1) When the linkage between the two clauses is completely and absolutely clear without a conjunction: I went to the store; I needed milk. However, I would not use a semicolon for some lame sentence like that, just because semicolons tend to stick out and are often considered "stodgy" and "too formal," so they should be used sparingly. (Some editors think they should always be edited out, by the way. We call this disagreement The Great Semicolon War, and I have to say, I'm a combatant on the "let's keep semicolons" side.) 
2) When the writer wants the connection to be presented as ironic, without spelling it out. Mary forgot Joe's birthday; he forgot Valentine's day. The reader is supposed to figure out that, you know, Joe didn't actually forget, that he did that deliberately. Again, less is more. I'd do this only when I wanted to force the reader to figure out what I'm implying.

Anyway, just remember... the problem with a comma splice is that a sentence like that is missing the conjunction, and the conjunction adds the additional meaning that should come when you put two clauses together rather than leaving them on their own. Think "connection," not "comma" here. It's not an arbitrary rule, but a guideline meant to guide us to the greater meaning.

Does that help, or just confuse things more?


Stephanie Bittner said...

Well, I think this is helpful. I may show it to my boyfriend, who's been struggling with comma splices a bit. Thanks for the clarification.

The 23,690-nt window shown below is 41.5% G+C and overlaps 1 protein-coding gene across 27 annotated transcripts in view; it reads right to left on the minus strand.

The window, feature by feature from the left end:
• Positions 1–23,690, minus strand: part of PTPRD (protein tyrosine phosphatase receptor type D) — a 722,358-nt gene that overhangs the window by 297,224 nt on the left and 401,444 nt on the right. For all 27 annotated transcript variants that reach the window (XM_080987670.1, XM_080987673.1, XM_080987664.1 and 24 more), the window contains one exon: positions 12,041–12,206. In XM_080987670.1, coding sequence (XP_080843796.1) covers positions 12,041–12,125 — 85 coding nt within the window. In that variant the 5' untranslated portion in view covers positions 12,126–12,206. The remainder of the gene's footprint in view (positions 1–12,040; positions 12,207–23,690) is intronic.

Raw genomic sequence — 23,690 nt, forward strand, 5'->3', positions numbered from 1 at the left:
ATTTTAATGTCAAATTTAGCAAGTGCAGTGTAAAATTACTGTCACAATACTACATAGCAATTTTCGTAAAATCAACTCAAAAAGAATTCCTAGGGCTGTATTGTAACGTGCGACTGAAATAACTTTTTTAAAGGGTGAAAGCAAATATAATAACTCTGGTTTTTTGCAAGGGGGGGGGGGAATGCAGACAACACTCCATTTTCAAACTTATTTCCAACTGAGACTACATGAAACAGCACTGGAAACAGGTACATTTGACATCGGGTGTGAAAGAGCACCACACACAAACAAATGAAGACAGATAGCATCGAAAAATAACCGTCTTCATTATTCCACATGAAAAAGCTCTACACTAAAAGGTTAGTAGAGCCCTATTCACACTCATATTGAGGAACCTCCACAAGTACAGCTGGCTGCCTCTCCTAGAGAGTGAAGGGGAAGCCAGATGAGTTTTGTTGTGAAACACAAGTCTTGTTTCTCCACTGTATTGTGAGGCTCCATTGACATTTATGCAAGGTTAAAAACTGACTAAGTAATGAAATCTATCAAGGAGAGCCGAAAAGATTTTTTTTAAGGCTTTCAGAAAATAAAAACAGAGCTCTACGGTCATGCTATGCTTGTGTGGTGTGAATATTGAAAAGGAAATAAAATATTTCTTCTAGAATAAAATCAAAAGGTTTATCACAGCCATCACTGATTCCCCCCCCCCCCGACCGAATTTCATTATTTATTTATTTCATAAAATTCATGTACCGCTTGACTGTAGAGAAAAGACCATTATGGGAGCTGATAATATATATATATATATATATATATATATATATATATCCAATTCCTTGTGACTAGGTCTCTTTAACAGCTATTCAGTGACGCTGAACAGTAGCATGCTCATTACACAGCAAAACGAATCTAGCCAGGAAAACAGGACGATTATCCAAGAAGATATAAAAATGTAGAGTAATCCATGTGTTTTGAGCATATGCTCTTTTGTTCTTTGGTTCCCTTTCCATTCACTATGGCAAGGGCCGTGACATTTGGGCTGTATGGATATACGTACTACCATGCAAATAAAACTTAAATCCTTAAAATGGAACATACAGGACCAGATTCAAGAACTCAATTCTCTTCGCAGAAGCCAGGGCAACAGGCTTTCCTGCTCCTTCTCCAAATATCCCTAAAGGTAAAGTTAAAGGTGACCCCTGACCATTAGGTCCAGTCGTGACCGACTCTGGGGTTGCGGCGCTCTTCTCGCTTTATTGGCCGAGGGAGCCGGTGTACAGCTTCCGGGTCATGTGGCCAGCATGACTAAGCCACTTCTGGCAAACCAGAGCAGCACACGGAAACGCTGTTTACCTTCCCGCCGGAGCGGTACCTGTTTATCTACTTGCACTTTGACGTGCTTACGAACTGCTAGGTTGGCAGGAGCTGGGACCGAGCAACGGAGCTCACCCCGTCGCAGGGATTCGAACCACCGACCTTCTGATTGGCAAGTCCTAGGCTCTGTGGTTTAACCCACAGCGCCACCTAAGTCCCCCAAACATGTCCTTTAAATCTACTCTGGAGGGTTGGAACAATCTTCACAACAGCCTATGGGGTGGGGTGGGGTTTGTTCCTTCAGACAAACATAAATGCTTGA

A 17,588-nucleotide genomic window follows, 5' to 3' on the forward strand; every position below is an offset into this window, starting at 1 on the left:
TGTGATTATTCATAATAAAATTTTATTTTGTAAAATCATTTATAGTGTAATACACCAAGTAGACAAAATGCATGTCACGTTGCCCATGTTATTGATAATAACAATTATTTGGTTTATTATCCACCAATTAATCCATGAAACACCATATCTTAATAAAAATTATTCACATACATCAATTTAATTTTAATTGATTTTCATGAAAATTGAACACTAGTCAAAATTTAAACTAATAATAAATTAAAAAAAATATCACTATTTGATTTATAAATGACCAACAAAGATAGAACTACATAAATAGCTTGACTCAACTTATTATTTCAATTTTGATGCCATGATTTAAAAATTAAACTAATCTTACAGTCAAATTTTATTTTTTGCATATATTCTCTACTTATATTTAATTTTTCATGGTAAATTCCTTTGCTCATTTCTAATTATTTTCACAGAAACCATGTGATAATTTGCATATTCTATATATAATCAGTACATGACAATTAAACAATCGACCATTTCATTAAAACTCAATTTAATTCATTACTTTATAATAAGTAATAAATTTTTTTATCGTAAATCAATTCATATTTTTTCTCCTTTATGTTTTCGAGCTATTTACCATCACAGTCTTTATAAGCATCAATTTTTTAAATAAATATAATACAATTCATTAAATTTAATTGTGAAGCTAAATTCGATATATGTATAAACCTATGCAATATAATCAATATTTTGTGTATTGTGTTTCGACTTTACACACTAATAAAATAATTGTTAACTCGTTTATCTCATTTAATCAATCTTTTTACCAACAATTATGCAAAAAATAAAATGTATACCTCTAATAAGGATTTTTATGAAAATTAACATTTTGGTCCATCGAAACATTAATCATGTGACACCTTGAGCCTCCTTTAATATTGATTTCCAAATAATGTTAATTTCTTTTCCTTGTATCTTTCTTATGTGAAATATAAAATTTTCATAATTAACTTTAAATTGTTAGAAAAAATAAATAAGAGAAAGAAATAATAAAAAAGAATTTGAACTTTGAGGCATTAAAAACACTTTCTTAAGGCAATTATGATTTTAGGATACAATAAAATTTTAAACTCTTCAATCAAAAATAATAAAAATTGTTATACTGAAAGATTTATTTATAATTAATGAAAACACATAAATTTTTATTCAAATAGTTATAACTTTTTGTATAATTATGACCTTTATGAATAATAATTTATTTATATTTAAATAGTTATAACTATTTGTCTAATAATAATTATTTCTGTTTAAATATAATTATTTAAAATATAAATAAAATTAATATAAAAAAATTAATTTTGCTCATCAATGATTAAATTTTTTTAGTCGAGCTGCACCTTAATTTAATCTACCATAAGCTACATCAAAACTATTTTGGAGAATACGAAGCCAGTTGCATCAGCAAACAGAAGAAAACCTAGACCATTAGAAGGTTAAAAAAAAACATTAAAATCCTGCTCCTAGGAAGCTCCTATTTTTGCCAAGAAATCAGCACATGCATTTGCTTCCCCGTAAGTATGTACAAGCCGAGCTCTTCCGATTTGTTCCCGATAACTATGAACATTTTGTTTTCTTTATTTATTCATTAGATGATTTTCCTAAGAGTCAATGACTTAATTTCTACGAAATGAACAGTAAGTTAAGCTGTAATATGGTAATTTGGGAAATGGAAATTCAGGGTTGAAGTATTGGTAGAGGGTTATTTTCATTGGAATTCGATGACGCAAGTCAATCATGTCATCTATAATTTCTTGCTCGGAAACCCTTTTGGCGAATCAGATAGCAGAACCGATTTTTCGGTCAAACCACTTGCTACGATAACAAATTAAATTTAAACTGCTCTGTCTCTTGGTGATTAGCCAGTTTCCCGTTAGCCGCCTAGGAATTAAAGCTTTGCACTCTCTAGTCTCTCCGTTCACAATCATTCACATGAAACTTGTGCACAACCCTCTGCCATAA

Tacy Ray said...

Definitely helpful! What are your thoughts about using "then" as a conjunction? It drives me nuts, but I see it more and more. "She took a shower, then put on a robe." Yuk. Is that acceptable usage now? (Sorry if this is a topic you've already discussed!)

Carol Frome said...

Tice, in your example, "She took a shower, then put on a robe," "then" is not a coordinating conjunction. If the sentence read, "She took a shower, then she put on a robe," you would have a comma splice. It takes both a subject and verb to create an independent clause. In your example, you have a verb but no subject in the second clause, so the use of "then" is fine.

Tacy Ray said...

I don't agree. "Then" is an adverb not a conjunction. If the sentence read: "She took a shower and put on a robe" it's correct usage, but with "then" in place of a conjunction it should either be: "She took a shower; then she put on a robe" or broken in two: "She took a shower. Then she put on a robe." I just found a rant by author Jonathan Franzen about the "comma-then" usage. At least now I know I'm not the only one who hates it :)

tmso said...

That helps quite a bit! I always sort of understood comma splice, but now I know I do. Thanks!

Anonymous said...

Tice, I use "then" as a conjunction all the time, THEN Theresa put in our publisher's style guide that that was wrong. THEN I was in trouble, because I couldn't break the habit.

So... I'm wrong, but I'm addicted.
Best to ask Theresa! I'll have her explain it.

Jonathan Franzen never met a complicated construction he didn't like, so I'm surprised he is against "then"!